Genocide fugitives

Bandora trial: state lines up witnesses

1411414091Charles-Bandora

Charles Bandora ( 2nd right) consults with his lawyers; Boniface Nizeyimana (2nd left), and Mbera Ferdinand after the court session yesterday. (Timothy Kisambira)

The state yesterday produced two witnesses, among them Laurent Hakizamungu, who confessed to knowing Bandora as a fellow businessman in Ruhuha trading centre in the current Bugesera District.

Responding to questions from the prosecution regarding the role of Bandora during the 1994 Genocide against the Tutsi, the bespectacled man said an assault that killed his family was planned from the defendant’s compound and that he was clearly in charge.

He said that besides losing members of his family in the attack, his car was stolen.

“At the time I had already fled to Burundi, but other people who later joined me in refuge told me that the assault was launched from Bandora’s compound. I got the rest of the information during Gacaca courts,” he told court.

The witness, a Genocide survivor, told court that Bandora, through his brother and son, paid back the stolen car.

“To execute the ruling by the Gacaca court, his younger brother and son sold his property and paid back my car,” the witness said, adding that he talked on phone with Bandora who until his extradition to Rwanda, was staying in Norway.

“He told me on phone that his children would pay me back my car.”

The witness is scheduled for cross-examination by defence on September 29, after he told court that he would not have time in the next few days.

The second witness to testify before court was Cyprien Kayitare who said that on April 7, a meeting was held at Bandora’s house in Ruhuha.

The witness said that in the meeting that was convened immediately after the shooting down of President Juvenal Habyarimana’s plane on April 6, 1994, a plot was hatched to kill the Tutsi who had sought refuge at the Ruhuha Catholic Parish in Bugesera.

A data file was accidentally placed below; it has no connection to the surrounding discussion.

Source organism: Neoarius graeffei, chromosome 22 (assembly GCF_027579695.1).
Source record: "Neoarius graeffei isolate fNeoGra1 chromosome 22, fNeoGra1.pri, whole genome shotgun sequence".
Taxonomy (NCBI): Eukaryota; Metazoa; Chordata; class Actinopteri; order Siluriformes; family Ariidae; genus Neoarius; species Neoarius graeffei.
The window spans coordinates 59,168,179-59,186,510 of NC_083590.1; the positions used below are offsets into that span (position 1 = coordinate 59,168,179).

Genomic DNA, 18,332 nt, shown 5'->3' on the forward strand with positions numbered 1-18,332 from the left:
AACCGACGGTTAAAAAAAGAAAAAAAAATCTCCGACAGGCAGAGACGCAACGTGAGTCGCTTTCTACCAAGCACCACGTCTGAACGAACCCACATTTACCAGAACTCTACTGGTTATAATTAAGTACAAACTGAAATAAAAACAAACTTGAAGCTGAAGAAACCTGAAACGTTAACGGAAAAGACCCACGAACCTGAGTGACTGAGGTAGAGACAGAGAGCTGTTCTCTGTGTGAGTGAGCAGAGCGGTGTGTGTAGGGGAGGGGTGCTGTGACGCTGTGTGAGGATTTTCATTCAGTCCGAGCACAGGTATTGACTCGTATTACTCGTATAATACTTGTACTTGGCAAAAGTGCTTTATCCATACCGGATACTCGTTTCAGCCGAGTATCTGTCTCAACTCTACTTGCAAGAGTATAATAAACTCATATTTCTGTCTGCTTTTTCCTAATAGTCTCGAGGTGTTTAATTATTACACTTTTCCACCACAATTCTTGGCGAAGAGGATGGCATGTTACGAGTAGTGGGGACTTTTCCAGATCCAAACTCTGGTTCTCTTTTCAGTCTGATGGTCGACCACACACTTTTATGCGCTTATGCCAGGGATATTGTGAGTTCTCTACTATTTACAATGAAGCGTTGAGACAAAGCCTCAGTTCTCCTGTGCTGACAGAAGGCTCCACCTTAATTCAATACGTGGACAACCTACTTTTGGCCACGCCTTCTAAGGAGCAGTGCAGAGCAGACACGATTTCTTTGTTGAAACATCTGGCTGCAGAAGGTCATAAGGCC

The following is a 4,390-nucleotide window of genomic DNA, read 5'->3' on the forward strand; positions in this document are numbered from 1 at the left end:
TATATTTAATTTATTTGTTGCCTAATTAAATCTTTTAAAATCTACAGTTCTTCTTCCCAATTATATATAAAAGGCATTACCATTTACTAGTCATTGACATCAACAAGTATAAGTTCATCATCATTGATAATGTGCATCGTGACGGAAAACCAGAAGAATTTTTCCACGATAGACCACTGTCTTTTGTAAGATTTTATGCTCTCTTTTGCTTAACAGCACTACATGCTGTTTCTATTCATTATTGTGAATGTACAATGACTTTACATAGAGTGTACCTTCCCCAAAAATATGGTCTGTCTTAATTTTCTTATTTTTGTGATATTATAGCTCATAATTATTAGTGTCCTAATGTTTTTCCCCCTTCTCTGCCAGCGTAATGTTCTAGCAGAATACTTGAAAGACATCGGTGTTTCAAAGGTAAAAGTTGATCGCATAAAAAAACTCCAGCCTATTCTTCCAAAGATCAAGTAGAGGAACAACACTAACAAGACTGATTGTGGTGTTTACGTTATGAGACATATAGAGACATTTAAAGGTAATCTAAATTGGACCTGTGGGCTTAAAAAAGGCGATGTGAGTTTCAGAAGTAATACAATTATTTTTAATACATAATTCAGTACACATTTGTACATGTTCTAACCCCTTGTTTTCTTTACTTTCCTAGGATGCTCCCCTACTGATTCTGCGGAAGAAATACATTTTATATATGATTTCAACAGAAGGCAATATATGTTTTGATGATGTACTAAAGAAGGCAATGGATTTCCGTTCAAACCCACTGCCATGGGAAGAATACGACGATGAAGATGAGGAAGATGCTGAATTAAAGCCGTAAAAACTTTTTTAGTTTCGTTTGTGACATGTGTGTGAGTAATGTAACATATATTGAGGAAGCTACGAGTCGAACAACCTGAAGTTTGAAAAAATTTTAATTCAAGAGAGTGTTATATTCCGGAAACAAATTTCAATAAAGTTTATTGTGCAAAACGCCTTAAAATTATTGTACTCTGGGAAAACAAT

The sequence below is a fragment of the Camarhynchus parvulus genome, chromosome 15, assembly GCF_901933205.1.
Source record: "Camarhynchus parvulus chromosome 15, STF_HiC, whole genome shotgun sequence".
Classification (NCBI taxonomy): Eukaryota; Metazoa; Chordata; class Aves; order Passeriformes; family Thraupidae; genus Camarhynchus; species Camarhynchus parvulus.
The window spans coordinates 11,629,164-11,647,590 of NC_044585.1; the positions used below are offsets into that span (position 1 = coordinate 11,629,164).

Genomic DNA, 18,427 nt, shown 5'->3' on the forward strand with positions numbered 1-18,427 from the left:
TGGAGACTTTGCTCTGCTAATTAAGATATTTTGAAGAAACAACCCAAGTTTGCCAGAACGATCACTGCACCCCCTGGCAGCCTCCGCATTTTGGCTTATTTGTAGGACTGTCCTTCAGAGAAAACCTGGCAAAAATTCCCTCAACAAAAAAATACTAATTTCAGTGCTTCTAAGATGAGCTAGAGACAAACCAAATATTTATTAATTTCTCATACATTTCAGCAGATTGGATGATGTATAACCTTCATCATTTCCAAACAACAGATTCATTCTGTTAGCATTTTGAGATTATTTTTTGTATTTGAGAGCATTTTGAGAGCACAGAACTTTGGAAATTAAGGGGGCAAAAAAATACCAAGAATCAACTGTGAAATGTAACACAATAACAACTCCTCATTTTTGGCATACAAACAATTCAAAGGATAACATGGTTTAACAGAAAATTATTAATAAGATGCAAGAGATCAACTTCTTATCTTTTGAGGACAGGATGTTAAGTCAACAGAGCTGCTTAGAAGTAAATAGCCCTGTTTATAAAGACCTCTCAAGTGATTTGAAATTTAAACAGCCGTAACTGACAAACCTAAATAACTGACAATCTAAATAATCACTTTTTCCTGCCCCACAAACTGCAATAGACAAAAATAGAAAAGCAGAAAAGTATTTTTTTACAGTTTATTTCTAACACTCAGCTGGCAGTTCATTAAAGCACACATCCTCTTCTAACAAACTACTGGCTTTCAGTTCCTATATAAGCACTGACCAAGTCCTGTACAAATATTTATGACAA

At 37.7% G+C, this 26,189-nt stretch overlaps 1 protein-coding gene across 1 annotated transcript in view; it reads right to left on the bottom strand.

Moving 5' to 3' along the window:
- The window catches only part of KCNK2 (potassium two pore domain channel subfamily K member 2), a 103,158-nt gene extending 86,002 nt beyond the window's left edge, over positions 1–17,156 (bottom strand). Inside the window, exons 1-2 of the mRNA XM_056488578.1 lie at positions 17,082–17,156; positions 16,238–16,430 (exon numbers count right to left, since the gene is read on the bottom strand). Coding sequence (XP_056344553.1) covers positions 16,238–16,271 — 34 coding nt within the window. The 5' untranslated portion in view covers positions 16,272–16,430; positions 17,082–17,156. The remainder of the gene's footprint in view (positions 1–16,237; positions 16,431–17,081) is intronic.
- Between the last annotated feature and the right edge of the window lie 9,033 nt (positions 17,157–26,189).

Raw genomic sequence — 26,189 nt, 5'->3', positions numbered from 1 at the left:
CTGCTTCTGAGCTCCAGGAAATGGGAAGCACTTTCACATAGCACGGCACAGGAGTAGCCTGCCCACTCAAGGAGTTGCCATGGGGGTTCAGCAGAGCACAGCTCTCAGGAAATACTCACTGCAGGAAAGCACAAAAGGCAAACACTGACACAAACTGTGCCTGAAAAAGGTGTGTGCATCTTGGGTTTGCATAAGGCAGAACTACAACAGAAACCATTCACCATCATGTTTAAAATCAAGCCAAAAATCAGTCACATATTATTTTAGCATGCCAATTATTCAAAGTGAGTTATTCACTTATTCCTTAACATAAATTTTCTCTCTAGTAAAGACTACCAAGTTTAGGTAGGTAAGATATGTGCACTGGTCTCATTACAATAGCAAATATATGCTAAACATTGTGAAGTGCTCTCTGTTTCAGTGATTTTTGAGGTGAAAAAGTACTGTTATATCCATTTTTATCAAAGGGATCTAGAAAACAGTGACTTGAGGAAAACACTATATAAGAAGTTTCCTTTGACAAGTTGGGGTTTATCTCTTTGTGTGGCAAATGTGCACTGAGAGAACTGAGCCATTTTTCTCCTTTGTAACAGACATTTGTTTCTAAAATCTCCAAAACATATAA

Prosecution says that between 500 and 600 people were killed at the time.

Kayitare’s cross-examination was scheduled for today.

Bandora is accused of genocide, extermination, conspiracy to commit killing, formation of a criminal organisation and murder as a crime against humanity.

Born in 1954, Bandora was a businessman and vice-president of the then ruling party MRND in the former Ngenda Commune currently in Bugesera District.

Bandora pleads not guilty.

“I was sacked as vice-president of MRND because I was not educated and an uneducated man could not give directives to the Bourgoumestre (mayor), army and police,” he told court.

He was reacting to allegations by Jean Baptiste Kayitare, one of the two prosecutors in his case, who had earlier told court that Bandora was influential in the commune so much that the mayor, soldiers and police as well as the interahamwe militia obeyed his orders.

Prosecution charges that he supplied the interahamwe militia with transport, food and clothing.
His two lawyers say that all the six charges he faces should have been summed up into one charge – genocide crime.

“The prosecution crafted six charges out of one allegation,” said Bruce Bikotwa, one of the two defence lawyers said, arguing that all evidence presented by the prosecution points to the Genocide. The trial continues today.

Source/New times

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